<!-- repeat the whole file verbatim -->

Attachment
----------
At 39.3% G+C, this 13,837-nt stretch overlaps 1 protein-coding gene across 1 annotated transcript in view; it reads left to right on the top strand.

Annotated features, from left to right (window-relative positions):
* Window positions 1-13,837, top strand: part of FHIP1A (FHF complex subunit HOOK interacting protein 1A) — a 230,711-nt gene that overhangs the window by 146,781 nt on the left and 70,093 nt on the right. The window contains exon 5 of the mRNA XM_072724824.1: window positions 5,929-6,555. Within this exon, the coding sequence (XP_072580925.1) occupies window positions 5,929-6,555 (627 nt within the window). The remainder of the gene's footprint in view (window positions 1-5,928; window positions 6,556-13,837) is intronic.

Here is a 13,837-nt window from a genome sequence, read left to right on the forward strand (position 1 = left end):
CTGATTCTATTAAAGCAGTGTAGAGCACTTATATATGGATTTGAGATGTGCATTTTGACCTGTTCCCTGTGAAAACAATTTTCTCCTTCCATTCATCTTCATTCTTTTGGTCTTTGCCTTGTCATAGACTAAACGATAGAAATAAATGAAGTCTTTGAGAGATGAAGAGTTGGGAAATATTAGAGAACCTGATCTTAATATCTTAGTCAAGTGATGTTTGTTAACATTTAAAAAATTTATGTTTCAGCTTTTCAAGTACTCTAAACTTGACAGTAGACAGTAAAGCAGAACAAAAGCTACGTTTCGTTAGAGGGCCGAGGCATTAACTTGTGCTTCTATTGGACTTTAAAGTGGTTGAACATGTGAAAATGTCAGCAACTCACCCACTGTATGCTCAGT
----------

At 39.3% G+C, this 13,837-nt stretch overlaps 1 protein-coding gene across 1 annotated transcript in view; it reads left to right on the top strand.

Annotated features, from left to right (window-relative positions):
* Window positions 1-13,837, top strand: part of FHIP1A (FHF complex subunit HOOK interacting protein 1A) — a 230,711-nt gene that overhangs the window by 146,781 nt on the left and 70,093 nt on the right. The window contains exon 5 of the mRNA XM_072724824.1: window positions 5,929-6,555. Within this exon, the coding sequence (XP_072580925.1) occupies window positions 5,929-6,555 (627 nt within the window). The remainder of the gene's footprint in view (window positions 1-5,928; window positions 6,556-13,837) is intronic.

Here is a 13,837-nt window from a genome sequence, read left to right on the forward strand (position 1 = left end):
CTGATTCTATTAAAGCAGTGTAGAGCACTTATATATGGATTTGAGATGTGCATTTTGACCTGTTCCCTGTGAAAACAATTTTCTCCTTCCATTCATCTTCATTCTTTTGGTCTTTGCCTTGTCATAGACTAAACGATAGAAATAAATGAAGTCTTTGAGAGATGAAGAGTTGGGAAATATTAGAGAACCTGATCTTAATATCTTAGTCAAGTGATGTTTGTTAACATTTAAAAAATTTATGTTTCAGCTTTTCAAGTACTCTAAACTTGACAGTAGACAGTAAAGCAGAACAAAAGCTACGTTTCGTTAGAGGGCCGAGGCATTAACTTGTGCTTCTATTGGACTTTAAAGTGGTTGAACATGTGAAAATGTCAGCAACTCACCCACTGTATGCTCAGT